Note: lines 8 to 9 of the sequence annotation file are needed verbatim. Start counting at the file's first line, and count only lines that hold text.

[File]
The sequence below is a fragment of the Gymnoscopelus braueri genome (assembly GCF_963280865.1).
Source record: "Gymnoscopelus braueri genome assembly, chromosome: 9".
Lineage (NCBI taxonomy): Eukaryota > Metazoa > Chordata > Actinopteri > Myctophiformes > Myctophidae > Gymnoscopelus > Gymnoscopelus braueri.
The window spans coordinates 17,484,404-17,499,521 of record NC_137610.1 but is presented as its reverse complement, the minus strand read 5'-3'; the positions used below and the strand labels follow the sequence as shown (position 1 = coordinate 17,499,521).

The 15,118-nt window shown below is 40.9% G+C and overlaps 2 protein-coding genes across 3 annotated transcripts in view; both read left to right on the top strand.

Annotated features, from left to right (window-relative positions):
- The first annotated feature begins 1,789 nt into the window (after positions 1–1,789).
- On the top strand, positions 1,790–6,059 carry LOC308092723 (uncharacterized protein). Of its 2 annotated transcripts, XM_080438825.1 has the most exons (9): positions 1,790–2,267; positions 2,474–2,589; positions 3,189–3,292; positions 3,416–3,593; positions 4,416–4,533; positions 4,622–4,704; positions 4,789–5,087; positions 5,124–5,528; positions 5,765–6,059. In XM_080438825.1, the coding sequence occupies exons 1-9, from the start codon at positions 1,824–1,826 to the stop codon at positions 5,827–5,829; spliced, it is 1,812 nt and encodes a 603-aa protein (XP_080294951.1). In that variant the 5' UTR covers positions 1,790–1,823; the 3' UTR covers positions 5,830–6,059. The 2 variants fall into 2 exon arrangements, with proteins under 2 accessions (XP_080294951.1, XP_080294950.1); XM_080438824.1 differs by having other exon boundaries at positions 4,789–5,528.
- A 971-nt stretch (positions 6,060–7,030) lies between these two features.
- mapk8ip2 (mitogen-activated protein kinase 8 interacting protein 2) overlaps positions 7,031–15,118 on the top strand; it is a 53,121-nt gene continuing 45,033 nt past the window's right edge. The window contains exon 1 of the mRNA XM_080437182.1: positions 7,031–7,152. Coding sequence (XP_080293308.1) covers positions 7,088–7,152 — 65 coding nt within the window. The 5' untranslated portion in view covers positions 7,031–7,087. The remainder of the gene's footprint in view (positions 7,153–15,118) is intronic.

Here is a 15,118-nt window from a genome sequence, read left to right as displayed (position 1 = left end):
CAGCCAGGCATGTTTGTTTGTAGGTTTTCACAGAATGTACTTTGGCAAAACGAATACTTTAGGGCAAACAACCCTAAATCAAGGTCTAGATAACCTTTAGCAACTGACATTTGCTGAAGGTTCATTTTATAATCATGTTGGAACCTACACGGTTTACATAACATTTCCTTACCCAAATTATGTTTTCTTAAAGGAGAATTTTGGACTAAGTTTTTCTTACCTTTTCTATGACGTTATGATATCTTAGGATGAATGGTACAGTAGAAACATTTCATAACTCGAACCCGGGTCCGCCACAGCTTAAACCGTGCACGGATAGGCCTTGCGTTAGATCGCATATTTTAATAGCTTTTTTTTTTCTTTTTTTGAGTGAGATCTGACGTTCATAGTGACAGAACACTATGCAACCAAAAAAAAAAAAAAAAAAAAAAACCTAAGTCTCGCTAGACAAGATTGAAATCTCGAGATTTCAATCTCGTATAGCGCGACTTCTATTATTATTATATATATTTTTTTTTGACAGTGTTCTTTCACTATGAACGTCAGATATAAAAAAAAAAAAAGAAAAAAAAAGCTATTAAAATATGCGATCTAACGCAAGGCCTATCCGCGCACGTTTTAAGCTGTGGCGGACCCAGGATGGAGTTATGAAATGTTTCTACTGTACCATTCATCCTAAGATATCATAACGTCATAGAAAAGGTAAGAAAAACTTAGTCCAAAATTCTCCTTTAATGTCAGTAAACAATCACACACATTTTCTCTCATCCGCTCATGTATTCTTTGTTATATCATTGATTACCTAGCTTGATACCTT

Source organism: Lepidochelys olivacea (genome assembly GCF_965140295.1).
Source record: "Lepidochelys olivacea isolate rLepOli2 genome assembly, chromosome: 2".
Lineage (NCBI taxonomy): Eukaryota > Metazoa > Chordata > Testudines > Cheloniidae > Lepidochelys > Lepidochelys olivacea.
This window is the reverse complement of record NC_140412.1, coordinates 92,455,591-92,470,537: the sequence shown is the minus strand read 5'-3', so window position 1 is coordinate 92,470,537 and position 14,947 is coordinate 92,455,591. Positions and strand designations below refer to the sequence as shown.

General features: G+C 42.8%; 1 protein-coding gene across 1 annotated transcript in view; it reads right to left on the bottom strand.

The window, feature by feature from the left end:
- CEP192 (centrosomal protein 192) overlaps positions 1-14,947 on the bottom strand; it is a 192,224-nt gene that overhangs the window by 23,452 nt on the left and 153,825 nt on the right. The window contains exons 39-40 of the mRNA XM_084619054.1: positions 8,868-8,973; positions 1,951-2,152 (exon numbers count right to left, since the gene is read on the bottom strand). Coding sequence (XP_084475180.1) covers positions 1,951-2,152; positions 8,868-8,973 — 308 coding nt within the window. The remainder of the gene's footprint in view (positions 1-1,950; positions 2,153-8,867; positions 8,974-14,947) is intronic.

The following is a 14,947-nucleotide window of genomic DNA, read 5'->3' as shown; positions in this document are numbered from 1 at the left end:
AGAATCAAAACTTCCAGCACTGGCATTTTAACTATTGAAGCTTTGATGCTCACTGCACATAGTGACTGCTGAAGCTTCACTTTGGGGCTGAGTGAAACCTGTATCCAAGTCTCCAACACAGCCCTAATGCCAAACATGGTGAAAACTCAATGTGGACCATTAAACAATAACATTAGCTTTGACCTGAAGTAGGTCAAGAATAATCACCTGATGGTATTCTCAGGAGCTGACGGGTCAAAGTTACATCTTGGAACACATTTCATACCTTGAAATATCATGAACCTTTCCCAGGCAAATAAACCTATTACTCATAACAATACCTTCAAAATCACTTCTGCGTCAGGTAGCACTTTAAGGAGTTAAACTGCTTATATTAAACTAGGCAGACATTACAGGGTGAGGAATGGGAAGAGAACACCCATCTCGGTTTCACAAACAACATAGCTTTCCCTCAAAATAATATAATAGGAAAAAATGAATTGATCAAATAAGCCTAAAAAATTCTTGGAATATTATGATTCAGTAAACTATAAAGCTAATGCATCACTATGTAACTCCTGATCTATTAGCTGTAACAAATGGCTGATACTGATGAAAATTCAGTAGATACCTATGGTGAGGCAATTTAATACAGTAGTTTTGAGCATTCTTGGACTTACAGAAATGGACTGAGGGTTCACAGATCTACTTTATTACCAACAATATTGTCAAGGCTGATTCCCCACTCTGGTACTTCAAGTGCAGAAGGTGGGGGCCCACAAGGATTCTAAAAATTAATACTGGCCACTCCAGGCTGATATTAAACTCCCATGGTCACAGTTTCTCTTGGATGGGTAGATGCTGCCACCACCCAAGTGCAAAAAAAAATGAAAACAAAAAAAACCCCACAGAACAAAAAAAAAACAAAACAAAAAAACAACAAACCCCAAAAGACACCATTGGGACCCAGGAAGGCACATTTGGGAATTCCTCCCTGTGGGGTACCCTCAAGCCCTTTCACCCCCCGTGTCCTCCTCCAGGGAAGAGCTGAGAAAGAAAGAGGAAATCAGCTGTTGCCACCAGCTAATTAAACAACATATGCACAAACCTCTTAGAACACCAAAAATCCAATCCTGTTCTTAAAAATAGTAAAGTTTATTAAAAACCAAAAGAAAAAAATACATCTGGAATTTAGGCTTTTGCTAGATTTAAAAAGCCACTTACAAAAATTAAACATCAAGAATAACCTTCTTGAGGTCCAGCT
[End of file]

- On the top strand, positions 1,790–6,059 carry LOC308092723 (uncharacterized protein). Of its 2 annotated transcripts, XM_080438825.1 has the most exons (9): positions 1,790–2,267; positions 2,474–2,589; positions 3,189–3,292; positions 3,416–3,593; positions 4,416–4,533; positions 4,622–4,704; positions 4,789–5,087; positions 5,124–5,528; positions 5,765–6,059. In XM_080438825.1, the coding sequence occupies exons 1-9, from the start codon at positions 1,824–1,826 to the stop codon at positions 5,827–5,829; spliced, it is 1,812 nt and encodes a 603-aa protein (XP_080294951.1). In that variant the 5' UTR covers positions 1,790–1,823; the 3' UTR covers positions 5,830–6,059. The 2 variants fall into 2 exon arrangements, with proteins under 2 accessions (XP_080294951.1, XP_080294950.1); XM_080438824.1 differs by having other exon boundaries at positions 4,789–5,528.
- A 971-nt stretch (positions 6,060–7,030) lies between these two features.